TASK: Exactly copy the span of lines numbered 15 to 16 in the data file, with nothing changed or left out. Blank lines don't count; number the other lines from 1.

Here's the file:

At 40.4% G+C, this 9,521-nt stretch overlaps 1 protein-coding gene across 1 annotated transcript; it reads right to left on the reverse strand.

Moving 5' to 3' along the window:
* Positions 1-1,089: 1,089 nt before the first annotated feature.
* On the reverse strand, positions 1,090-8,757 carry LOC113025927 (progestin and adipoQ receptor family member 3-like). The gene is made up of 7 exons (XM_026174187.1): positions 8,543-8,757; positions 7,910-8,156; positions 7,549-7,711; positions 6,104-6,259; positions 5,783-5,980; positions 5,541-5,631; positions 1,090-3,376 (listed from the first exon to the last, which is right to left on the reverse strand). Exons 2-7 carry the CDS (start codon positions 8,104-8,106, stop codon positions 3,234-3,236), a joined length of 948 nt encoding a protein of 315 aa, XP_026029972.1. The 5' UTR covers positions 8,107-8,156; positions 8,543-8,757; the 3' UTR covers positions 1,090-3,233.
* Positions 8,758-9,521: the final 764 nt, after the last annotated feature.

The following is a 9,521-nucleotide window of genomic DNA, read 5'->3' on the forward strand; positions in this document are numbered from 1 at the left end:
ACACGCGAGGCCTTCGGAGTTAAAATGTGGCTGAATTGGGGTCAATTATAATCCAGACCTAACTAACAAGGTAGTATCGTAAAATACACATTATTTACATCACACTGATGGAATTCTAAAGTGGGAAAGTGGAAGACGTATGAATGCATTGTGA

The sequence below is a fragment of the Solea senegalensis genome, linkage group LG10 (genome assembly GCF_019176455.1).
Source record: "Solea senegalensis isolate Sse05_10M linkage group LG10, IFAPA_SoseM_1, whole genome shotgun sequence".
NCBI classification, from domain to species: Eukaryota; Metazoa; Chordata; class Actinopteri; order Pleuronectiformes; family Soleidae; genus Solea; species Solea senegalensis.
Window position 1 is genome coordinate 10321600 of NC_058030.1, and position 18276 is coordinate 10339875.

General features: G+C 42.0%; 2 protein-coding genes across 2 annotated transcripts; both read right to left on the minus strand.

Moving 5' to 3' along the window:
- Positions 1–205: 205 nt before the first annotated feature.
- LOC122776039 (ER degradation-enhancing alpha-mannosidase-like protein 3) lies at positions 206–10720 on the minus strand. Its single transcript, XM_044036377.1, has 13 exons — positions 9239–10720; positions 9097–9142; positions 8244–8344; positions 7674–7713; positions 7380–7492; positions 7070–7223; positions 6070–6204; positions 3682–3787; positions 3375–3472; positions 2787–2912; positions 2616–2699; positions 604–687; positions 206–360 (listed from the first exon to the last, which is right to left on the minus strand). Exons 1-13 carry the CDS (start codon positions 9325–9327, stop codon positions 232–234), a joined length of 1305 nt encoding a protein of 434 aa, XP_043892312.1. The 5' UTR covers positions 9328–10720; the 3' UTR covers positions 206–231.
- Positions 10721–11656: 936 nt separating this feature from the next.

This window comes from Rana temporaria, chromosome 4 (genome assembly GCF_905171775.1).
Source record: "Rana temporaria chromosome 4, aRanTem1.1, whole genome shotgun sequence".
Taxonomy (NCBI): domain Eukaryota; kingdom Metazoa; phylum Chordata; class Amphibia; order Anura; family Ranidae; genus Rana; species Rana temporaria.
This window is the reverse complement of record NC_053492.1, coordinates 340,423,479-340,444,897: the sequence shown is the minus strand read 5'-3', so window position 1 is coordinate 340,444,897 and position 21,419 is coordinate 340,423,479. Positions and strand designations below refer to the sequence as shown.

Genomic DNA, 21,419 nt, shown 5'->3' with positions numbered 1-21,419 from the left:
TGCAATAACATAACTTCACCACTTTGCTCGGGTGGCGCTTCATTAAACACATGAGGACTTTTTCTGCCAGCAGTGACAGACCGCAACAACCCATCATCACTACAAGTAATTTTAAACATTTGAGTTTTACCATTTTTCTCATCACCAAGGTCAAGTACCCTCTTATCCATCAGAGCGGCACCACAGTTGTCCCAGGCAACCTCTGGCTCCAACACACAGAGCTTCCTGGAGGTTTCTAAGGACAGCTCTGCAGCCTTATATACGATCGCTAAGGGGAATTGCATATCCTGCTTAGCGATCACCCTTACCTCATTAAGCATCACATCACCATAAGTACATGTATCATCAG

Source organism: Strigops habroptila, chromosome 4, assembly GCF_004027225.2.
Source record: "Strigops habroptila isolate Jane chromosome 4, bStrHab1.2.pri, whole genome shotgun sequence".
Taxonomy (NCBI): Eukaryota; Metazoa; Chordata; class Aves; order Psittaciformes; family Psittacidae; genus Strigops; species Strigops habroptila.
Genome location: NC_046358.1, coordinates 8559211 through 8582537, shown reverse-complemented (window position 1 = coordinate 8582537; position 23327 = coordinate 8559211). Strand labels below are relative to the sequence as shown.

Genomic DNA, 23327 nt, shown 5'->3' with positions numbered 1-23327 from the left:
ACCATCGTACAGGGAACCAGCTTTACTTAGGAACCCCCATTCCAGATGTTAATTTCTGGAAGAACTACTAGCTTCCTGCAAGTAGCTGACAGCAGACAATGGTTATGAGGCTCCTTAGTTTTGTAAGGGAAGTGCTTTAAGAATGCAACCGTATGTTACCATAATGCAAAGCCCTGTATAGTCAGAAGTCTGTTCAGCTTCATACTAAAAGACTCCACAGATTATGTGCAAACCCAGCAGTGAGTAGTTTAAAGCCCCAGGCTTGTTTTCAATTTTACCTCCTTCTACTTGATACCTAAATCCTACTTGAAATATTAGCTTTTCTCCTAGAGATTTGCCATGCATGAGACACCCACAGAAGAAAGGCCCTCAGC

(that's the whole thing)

- LOC122776039 (ER degradation-enhancing alpha-mannosidase-like protein 3) lies at positions 206–10720 on the minus strand. Its single transcript, XM_044036377.1, has 13 exons — positions 9239–10720; positions 9097–9142; positions 8244–8344; positions 7674–7713; positions 7380–7492; positions 7070–7223; positions 6070–6204; positions 3682–3787; positions 3375–3472; positions 2787–2912; positions 2616–2699; positions 604–687; positions 206–360 (listed from the first exon to the last, which is right to left on the minus strand). Exons 1-13 carry the CDS (start codon positions 9325–9327, stop codon positions 232–234), a joined length of 1305 nt encoding a protein of 434 aa, XP_043892312.1. The 5' UTR covers positions 9328–10720; the 3' UTR covers positions 206–231.
- Positions 10721–11656: 936 nt separating this feature from the next.